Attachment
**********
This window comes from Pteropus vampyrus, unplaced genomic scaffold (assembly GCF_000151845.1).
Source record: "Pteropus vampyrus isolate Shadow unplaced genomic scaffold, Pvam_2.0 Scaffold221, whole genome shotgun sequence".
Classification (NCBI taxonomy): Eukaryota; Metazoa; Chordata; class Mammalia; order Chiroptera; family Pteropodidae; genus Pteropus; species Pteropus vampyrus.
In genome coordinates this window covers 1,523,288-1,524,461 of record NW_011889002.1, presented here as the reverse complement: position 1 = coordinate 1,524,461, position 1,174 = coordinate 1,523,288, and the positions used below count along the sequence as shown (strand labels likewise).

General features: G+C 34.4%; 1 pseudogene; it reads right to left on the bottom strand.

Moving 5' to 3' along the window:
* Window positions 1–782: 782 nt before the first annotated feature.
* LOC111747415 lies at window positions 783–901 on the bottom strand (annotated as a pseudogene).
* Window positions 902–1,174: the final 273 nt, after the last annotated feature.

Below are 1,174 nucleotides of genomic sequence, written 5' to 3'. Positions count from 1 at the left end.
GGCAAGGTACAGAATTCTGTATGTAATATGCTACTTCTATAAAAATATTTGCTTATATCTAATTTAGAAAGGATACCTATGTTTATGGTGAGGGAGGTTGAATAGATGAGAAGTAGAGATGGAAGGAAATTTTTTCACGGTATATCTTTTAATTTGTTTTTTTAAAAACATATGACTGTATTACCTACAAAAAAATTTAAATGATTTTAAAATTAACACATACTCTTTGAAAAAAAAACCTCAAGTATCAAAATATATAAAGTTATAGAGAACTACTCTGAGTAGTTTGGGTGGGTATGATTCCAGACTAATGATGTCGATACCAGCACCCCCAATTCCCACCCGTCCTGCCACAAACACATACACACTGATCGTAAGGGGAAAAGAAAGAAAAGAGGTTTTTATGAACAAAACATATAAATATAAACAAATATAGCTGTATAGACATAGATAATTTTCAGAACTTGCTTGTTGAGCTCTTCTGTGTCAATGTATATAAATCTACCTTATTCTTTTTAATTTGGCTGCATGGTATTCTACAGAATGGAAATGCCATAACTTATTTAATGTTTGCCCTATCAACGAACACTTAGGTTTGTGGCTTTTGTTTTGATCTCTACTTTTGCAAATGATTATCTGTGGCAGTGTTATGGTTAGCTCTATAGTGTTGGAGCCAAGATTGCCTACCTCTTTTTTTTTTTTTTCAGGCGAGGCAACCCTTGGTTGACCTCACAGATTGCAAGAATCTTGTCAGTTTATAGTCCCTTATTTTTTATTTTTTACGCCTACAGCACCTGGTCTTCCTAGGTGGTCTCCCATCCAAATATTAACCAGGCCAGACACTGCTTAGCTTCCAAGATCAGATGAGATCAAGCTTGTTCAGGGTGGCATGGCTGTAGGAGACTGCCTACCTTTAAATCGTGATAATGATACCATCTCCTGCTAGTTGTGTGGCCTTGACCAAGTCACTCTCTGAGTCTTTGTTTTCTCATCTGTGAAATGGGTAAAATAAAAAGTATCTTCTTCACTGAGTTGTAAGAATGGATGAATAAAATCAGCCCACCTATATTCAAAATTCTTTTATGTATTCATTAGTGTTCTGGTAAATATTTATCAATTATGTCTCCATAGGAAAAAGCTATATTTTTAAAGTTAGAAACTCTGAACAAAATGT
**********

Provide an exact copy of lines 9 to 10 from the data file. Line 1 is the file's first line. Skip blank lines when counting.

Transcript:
* Window positions 902–1,174: the final 273 nt, after the last annotated feature.

Below are 1,174 nucleotides of genomic sequence, written 5' to 3'. Positions count from 1 at the left end.